Jeff Jacobson Of Xerox Corp (NYSE:XRX) Exits As Lawsuit Exposes Fujifilm To A Huge Risk


The top executive of Xerox Corp (NYSE:XRX), Jeff Jacobson, is willing to resign and that is in line with the decision that was arrived at by Darwin Deason and Carl Icahn who happen to be the company’s largest investors. It is said that the agreement between the two hugely impact the majority of the board not forgetting that it also puts Fujifilm Holdings Corp at a major risk.

Fujifilm takes over the control of Xerox

It was in January that Fujifilm announced that it would with immediate effect take over the control of Xerox. The owner of about 15 per cent of Xerox, Icahn, indicated dissatisfaction with the overall deal. He outlined that he was left passive minority owner of a Fuji subsidiary, a matter that he did not embrace quite well. He owned it together with Deason.

The lawsuit that was filed in April was initiated by both Deason and Icahn.

One thing that is coming out quite clearly at the moment is the fact that Deason and Icahn have finally taken the Xerox side of their complaint and it thus goes without saying that it might turn out to be a major win for the pair.

New appointments and the way forward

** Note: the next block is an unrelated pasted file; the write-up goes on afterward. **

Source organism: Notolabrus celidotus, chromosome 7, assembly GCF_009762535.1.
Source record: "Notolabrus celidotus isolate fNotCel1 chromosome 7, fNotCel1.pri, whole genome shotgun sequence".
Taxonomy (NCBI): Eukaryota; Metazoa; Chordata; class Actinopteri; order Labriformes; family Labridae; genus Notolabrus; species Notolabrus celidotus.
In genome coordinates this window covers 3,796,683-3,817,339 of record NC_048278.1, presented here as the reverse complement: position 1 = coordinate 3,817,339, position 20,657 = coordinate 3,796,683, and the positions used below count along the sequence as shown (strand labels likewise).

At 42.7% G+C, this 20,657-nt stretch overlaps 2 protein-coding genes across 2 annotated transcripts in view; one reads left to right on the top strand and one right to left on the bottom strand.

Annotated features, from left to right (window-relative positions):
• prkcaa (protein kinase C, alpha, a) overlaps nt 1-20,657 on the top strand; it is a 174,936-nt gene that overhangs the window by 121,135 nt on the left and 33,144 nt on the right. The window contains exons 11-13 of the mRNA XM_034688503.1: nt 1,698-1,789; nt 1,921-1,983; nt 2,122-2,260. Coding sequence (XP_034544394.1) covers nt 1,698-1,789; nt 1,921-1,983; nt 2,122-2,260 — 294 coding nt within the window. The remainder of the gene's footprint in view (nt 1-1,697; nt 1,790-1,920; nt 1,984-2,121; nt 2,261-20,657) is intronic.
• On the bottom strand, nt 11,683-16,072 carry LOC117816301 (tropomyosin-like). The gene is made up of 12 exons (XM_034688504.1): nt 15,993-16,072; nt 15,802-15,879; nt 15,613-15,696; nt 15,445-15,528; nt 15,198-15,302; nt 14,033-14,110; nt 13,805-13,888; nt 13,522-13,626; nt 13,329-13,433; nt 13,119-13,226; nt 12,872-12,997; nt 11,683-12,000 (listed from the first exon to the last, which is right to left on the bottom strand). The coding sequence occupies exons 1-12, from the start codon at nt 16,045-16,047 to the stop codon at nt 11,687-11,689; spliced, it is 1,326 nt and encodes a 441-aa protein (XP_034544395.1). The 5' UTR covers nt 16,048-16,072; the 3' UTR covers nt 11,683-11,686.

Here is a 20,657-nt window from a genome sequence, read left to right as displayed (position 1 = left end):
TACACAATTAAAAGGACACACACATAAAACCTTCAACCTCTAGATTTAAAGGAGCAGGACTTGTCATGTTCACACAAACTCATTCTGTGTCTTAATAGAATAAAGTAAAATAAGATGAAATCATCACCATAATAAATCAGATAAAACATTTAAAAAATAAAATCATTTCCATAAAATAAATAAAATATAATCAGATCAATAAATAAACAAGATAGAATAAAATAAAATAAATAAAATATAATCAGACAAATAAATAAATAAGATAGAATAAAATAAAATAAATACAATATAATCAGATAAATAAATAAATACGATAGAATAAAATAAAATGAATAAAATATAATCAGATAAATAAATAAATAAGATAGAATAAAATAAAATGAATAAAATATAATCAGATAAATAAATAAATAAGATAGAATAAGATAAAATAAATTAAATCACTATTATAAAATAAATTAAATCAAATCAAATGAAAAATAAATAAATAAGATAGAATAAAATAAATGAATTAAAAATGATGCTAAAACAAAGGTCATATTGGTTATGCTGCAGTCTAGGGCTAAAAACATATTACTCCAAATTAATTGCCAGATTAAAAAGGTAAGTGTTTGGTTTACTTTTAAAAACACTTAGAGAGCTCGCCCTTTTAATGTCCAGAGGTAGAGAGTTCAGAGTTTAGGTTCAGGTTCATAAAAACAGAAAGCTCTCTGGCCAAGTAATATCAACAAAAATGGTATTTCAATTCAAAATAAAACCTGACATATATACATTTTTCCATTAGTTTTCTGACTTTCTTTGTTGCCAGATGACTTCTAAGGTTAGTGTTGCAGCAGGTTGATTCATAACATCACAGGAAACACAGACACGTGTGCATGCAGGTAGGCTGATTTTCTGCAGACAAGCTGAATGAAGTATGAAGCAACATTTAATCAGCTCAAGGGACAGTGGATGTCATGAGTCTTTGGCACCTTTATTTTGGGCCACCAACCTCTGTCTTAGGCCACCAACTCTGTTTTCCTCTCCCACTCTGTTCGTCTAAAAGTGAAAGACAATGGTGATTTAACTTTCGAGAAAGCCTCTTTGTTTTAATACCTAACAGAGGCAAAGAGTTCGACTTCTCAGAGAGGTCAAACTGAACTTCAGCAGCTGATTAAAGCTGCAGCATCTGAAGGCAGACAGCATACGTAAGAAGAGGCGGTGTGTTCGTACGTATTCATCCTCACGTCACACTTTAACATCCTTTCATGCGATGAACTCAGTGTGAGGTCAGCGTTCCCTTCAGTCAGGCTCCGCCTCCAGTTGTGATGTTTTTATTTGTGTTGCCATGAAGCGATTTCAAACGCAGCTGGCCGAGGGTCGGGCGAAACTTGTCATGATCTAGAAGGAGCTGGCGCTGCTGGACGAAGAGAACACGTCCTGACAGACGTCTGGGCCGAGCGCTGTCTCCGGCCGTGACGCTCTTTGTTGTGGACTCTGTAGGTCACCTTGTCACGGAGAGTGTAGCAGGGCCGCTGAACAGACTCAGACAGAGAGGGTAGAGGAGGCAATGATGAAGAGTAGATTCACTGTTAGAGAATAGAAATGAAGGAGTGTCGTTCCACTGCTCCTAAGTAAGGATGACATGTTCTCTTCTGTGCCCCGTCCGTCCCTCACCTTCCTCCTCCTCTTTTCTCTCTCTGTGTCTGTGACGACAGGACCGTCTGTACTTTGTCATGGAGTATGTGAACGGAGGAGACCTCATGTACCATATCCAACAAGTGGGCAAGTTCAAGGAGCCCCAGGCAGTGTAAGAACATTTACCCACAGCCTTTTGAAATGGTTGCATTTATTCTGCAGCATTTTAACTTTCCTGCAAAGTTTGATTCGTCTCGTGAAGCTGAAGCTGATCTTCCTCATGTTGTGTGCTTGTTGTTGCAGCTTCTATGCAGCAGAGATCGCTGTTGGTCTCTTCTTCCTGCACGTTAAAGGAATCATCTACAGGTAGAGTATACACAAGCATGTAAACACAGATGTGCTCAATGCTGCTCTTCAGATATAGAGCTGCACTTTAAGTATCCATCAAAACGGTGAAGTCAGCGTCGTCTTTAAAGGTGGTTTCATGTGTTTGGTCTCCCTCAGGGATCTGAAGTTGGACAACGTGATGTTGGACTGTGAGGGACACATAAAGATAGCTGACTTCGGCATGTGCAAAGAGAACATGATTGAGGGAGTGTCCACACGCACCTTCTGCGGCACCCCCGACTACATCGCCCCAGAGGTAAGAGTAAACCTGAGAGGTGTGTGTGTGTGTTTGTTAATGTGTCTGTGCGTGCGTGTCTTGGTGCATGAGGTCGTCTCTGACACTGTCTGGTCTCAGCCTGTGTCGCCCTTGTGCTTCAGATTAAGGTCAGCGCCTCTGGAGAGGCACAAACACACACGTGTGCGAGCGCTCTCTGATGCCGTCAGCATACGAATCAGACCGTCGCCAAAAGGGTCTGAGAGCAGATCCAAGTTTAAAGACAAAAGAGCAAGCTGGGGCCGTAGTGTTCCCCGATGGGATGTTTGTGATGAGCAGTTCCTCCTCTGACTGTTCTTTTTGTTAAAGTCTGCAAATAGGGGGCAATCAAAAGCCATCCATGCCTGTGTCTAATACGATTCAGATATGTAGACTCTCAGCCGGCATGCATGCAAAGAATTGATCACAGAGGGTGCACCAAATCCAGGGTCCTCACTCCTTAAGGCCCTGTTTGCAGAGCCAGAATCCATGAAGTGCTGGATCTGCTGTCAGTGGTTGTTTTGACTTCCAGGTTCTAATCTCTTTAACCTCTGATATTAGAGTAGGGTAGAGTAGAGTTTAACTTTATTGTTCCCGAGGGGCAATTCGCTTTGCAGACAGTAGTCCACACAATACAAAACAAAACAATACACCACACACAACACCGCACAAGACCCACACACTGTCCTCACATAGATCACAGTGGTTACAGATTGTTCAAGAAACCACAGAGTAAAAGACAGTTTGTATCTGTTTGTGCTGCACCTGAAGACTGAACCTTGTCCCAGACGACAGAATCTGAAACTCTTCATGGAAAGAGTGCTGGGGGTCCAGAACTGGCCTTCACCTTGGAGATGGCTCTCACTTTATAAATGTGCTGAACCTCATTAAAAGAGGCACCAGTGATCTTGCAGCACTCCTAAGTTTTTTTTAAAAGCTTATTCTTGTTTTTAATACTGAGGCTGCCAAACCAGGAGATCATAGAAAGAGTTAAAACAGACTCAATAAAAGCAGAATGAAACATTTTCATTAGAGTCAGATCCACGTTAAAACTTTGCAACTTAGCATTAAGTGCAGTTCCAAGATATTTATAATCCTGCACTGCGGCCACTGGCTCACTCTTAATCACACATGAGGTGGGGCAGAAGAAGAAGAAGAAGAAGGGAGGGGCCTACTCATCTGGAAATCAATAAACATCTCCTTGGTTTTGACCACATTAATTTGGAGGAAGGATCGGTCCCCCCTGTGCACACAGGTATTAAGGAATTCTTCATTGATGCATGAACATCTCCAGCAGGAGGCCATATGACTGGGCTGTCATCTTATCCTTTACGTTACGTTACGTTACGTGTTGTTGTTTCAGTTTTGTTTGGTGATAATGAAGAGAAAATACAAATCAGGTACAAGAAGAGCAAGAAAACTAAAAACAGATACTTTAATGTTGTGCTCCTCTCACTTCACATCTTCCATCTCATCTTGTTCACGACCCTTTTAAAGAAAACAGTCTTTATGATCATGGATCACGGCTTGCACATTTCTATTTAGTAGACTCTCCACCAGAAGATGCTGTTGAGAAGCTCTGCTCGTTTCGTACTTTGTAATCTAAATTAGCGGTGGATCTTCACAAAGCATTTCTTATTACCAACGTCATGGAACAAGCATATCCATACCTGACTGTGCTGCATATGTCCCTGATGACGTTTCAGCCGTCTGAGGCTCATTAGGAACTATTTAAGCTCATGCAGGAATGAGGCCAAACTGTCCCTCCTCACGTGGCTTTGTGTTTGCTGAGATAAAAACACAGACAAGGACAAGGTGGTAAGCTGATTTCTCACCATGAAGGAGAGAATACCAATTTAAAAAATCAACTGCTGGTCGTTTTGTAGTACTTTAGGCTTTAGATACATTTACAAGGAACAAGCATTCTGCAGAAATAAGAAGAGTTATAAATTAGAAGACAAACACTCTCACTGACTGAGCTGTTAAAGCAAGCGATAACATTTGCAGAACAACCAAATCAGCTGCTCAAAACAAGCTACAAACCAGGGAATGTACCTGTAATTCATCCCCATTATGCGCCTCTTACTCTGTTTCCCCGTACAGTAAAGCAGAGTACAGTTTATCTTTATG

Unless something pops up along the way to derail the deal, Xerox will move ahead to appoint Keith Cozza of Icahn Enterprises to its board along with John Visentin, Randolph Read, Jay Firestone, Scott Letier and Nicholas Graziano.

If all moves according to plan, Visentin will be taking up the position of the vice chair and will of course be serving as the replacement of the former CEO Jeff Jacobson. Other reports indicate that a number of the Xerox board members will be exiting and these will include Stephen Rusckowski, Sara Martinez Tucker, William Curt Hunter, Ann Reese, Charles Prince and Robert Keegan.

Fujifilm in a statement outlined that it had serious concerns asserting that Xerox’s new board by all means needed to comply with the agreements of the deal. It took a strong stand that the record encompassed its good faith and arms-length negotiations meant ton befit the large number of shareholders.

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